Op-ed views and opinions expressed are solely those of the author.
In what may or may not turn out to possibly be a form of wish-fulfillment fantasy on the part of the corporate media, Palm Beach County, Fla., officials in law enforcement are supposedly making contingency plans if Donald Trump gets criminally indicted in New York.
Pro-Trump Florida Gov. Ron DeSantis is a potential wild card when it comes to possible extradition to the Empire State, however, as long as Trump is living at Mar-a-Lago.
Complicating legal matters perhaps, the former president has temporarily fled the Florida heat, using that word’s traditional definition, to live at the Trump National Golf Club in Bedminster, N.J., for the summer.
For some time, the office of Manhattan Democrat District Attorney Cy Vance, Jr., has been sifting through Trump’s financial affairs to try to find some alleged illegality to pin on the ex-POTUS.
Vance is not seeking reelection for a fourth term, so if he finds or found anything improper, it is expected to emerge before the end of the year presumably as a liberal legacy play.
Although the procedure for law enforcement authorities in one state to send someone back to another state to face charges is generally routine, Politico — which claims it got the scoop from two, unnamed high-ranking Palm Beach County officials who participated in the pre-indictment planning — also outlined the potential scenario in which applicable law could potentially allow DeSantis to block extradition.
“Among the topics discussed in those [Palm Beach law enforcement] meetings: how to handle the thorny extradition issues that could arise if an indictment moves forward.
“An obscure clause in Florida’s statute on interstate extradition gives…DeSantis the ability to intervene and even investigate whether an indicted ‘person ought to be surrendered’ to law enforcement officials from another state.”
The relevant law is set forth in Florida Statutes Section 941.04, which reads as follows:
When a demand shall be made upon the Governor of this state by the executive authority of another state for the surrender of a person so charged with crime, the Governor may call upon the Department of Legal Affairs or any prosecuting officer in this state to investigate or assist in investigating the demand, and to report to him or her the situation and circumstances of the person so demanded, and whether the person ought to be surrendered.”
According to Joe Arbruzzo, clerk of the Palm Beach County Circuit, “The statute leaves room for interpretation that the governor has the power to order a review and potentially not comply with the extradition notice,” which suggests that intervention by DeSantis, if any, will likely prompt much legal wrangling.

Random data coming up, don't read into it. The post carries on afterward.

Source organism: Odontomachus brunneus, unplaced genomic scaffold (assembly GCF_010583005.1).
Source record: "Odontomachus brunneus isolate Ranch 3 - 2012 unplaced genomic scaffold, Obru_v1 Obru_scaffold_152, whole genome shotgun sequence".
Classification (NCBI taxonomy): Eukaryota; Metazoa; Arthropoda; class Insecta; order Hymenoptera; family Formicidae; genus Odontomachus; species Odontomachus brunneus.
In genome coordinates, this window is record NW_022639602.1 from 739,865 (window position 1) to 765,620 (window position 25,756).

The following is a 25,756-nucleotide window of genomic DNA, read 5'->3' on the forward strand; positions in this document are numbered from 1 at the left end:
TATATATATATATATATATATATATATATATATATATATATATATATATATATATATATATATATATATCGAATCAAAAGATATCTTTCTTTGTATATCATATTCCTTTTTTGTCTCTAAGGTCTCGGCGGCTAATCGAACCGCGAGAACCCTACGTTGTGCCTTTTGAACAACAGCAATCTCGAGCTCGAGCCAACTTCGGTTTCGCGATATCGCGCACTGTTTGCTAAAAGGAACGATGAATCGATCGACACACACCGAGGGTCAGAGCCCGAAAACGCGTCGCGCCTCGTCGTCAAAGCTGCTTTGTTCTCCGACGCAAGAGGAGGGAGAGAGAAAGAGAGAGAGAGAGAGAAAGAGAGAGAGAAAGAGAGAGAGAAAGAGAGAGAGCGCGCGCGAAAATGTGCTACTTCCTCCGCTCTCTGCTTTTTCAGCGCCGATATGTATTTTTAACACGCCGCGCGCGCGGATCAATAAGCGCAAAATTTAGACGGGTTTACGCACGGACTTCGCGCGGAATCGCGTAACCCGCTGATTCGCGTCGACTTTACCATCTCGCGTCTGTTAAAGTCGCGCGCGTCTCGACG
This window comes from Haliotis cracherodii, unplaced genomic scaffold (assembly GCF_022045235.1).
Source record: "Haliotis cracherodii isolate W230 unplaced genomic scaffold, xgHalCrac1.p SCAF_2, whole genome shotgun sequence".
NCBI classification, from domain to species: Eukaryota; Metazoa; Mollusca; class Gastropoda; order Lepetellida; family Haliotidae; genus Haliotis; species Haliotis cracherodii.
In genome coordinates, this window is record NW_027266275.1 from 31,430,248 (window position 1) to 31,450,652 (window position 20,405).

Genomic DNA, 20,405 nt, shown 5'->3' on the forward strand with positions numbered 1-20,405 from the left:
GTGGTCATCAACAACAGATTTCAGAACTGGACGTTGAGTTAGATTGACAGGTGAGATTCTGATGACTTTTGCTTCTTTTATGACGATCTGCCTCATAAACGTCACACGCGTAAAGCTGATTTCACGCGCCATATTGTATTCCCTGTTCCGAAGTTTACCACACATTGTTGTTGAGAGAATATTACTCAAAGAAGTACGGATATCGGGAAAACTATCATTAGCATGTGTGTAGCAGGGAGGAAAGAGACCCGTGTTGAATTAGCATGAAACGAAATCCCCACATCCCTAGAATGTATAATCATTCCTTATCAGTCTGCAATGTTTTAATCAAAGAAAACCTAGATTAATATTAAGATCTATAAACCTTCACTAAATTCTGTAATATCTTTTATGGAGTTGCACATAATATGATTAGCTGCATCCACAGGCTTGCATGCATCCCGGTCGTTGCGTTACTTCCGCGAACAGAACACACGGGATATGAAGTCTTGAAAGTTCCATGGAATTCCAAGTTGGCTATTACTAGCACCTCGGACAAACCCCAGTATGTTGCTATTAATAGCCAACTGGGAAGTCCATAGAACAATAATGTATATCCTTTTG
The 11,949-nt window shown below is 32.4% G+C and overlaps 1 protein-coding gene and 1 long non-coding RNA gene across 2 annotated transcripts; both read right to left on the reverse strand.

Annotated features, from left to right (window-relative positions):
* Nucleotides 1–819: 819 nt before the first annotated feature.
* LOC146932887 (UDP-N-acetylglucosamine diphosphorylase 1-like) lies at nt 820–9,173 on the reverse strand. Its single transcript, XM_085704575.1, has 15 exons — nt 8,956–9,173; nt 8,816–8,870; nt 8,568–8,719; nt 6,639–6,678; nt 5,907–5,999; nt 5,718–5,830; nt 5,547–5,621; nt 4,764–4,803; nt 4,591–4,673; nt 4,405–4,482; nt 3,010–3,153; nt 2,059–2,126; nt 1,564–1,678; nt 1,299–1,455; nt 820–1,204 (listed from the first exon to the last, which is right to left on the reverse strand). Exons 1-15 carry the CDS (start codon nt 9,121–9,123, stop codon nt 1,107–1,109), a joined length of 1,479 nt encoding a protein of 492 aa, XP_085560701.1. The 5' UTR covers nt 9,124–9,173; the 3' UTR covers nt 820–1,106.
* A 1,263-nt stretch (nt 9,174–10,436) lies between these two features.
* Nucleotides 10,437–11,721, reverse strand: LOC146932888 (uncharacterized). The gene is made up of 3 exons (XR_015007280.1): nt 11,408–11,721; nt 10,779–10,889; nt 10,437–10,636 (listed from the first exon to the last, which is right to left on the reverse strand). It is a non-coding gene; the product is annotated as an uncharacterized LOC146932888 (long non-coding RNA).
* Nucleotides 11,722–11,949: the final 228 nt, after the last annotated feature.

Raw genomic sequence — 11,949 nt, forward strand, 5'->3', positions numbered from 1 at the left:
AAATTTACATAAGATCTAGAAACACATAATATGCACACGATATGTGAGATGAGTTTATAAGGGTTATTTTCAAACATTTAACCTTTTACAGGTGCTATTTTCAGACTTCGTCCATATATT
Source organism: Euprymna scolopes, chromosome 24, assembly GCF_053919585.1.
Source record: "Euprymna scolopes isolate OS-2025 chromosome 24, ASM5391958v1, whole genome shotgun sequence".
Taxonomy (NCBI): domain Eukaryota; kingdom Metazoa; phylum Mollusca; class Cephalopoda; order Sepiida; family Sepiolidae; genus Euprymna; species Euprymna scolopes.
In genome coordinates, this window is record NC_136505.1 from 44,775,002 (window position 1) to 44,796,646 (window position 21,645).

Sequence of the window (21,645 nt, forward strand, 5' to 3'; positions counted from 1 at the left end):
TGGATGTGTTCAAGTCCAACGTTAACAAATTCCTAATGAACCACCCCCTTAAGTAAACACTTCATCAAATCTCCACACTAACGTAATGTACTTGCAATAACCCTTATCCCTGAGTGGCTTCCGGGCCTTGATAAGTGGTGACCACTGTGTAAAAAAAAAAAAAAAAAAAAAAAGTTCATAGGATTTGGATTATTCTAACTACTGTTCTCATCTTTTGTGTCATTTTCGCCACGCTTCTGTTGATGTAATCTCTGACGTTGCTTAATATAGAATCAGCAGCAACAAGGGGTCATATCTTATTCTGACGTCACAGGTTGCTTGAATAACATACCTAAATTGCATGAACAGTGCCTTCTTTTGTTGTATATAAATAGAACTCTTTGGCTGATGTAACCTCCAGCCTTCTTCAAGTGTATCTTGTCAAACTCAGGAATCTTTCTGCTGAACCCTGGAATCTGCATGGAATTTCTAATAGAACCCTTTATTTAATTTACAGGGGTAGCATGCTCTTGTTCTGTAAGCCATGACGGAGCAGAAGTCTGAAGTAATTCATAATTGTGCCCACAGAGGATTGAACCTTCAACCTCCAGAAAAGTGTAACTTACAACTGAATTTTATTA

It certainly would make an interesting law school hypothetical.
It also turns out that Arbruzzo — the official who would handle a “fugitive-at-large case” for the court system — is, according to Politico, a friend of the Biden family, but he has vowed that “the full extent of the law will be followed and carried out appropriately, without bias.”
Earlier this year, the U.S. Supreme Court ordered Trump to submit his tax records to Vance’s office.
An indictment coming down while Trump is in Bedminster could be problematic, however, if extradition becomes an issue. Although a similar statute to Florida’s is on the books in New Jersey, it is highly unlikely that the state’s lockdown-loving Democrat Gov. Phil Murphy would lift a finger to do anything perceived as helping Donald Trump.
Although, in general, it is seldom difficult for a prosecutor to obtain an indictment (which is a one-sided rendition of a case), it is pure speculation as to whether any indictment in this instance will ever emerge, and whether President Trump would contest extradition, if it ever becomes necessary. He is obviously a fighter, however, with a track record of confronting his adversaries in court.
“In the event of an indictment, Trump’s lawyers could also negotiate a condition of surrender, which could cut local law enforcement out,” Politico added. Team Trump has offered no comment about the news outlet’s story.
It’s difficult to picture Donald Trump as a so-called fugitive, but 2021 is shaping up to be as weird as 2020.
Palm Beach recently turned away attempts by some neighbors to “evict” President Trump from Mar-a-Lago. The town attorney concluded that Trump is a bona fide employee of the lavish Palm Beach private club and thus could live there full time with Melania and Barron.
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